Nova Scotia

Some fire hydrants may be buried in snow for 2 weeks, Halifax Water says

Halifax Water is responsible for digging out the nearly 8,300 hydrants it owns, but it will take your help, if you're offering.

Utility focusing on digging out hydrants near schools, hospitals and senior homes

Halifax Water says it could take two weeks to uncover the thousands of fire hydrants it owns. The utility is encouraging citizens to pitch in. (Halifax Water)

Crews from Halifax Water will be removing snow near fire hydrants this weekend, but a spokesman for the utility estimates it could be up to two weeks until they're fully cleared.

"It's going to take a while; it's a lot of snow," said James Campbell.

He said the utility is trying to move in closely behind the city's snow clearing efforts.

"The snow comes down, the plows push it around, they bury the hydrants. People who are digging out their driveways bury the hydrants," he said.

8,300 hydrants

Campbell said the utility is responsible for digging out the nearly 8,300 hydrants it owns.

Crews are focusing on priority areas near schools, hospitals and senior homes.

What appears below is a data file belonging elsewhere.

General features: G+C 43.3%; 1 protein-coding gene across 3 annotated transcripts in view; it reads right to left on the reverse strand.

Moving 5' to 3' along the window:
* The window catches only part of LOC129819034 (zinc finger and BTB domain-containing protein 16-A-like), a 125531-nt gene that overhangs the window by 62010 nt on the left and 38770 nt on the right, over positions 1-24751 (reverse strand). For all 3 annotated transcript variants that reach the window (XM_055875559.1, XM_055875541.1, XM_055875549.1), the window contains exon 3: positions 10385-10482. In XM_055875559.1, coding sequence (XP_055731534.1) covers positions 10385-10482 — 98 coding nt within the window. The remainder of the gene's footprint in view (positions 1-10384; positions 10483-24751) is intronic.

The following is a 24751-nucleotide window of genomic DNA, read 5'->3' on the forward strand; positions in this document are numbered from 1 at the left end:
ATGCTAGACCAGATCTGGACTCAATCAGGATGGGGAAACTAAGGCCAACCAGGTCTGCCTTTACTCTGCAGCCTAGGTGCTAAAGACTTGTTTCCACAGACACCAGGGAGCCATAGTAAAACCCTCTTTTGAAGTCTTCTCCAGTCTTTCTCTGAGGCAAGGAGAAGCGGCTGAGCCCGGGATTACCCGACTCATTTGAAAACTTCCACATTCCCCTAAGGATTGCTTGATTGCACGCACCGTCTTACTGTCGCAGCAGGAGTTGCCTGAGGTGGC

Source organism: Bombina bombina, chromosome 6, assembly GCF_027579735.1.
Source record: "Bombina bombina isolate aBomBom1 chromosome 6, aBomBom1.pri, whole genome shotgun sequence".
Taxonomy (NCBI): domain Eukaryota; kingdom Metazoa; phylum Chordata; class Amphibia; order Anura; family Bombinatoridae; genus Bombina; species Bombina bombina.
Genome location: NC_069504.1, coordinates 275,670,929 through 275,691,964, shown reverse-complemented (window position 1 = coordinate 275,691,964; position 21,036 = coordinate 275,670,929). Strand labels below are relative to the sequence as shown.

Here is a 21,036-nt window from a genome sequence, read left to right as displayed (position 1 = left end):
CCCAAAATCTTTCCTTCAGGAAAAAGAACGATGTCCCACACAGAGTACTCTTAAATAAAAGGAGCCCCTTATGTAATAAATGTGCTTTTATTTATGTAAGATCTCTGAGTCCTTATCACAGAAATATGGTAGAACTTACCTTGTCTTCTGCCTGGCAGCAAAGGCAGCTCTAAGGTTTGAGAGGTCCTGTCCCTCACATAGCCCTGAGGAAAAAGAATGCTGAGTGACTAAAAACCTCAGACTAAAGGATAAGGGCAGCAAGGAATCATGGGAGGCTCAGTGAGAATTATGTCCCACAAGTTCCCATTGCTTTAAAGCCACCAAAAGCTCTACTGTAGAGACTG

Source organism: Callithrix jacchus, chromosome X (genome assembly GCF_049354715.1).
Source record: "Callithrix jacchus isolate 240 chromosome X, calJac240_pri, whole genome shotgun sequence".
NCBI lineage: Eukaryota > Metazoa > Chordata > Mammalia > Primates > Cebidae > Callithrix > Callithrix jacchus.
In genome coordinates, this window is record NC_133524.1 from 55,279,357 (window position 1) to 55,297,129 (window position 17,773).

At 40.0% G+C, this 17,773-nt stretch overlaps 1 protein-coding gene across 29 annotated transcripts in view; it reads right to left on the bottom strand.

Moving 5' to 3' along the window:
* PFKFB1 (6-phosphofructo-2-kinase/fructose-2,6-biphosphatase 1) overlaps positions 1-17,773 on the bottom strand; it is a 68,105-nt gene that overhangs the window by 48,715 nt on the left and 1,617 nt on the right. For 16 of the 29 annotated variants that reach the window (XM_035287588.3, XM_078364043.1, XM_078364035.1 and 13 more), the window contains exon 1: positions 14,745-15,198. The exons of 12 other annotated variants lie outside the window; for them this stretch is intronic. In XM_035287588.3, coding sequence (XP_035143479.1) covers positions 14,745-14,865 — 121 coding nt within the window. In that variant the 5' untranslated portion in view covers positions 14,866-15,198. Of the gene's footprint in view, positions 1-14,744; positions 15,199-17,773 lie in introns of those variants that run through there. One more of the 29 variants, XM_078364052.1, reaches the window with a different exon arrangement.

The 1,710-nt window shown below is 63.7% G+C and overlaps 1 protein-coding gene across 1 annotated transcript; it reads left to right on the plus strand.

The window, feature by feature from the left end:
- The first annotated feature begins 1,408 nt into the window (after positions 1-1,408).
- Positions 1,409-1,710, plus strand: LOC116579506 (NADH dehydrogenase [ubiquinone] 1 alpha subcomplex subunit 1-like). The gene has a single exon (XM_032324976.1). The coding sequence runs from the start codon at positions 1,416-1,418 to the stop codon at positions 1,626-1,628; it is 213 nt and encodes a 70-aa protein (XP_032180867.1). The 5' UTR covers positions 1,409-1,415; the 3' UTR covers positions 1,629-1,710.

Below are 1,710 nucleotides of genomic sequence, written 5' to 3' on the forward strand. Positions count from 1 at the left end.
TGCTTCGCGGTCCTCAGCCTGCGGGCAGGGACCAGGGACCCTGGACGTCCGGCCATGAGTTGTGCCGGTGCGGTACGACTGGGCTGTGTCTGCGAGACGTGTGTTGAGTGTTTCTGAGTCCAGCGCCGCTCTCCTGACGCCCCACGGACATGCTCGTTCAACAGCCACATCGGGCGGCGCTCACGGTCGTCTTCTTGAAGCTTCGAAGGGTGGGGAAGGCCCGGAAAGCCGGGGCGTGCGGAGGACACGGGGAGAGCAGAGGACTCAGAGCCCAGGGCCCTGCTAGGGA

When possible, Campbell is encouraging people to pick up a shovel and help out.

"They're not obliged to but it would certainly be helpful if they can chip in," he said, directing people to the Halifax Water app to locate their nearest fire hydrant.

Snowy streets a tight squeeze for fire trucks

Deputy Chief Roy Hollett of the Halifax Regional Fire and Emergency said snow piles are making it difficult for fire trucks to manoeuvre city streets and is asking people to stagger their parked vehicles.

There's a hydrant in there somewhere. Halifax Water is responsible for digging out the nearly 8,300 hydrants it owns. (Halifax Water)

He said the streets are already narrowed by snow accumulation, and people parking on both sides of the street make it nearly impossible for trucks to pass.

Hollett said fire trucks need three metres in width. In one case, he said, firefighters stopped and individually pushed in people's car mirrors on a street before passing by.

"It's that tight," he said.

The fire department hasn't been called to any structure fires since the storm, said Hollett.

He said firefighters are trained to access hydrants further from an emergency if nearby hydrants are buried.

Since Monday's blizzard, the department is responding to a higher number of motor vehicle accidents, medical calls for chest pain and security alarms in buildings being falsely activated, he said.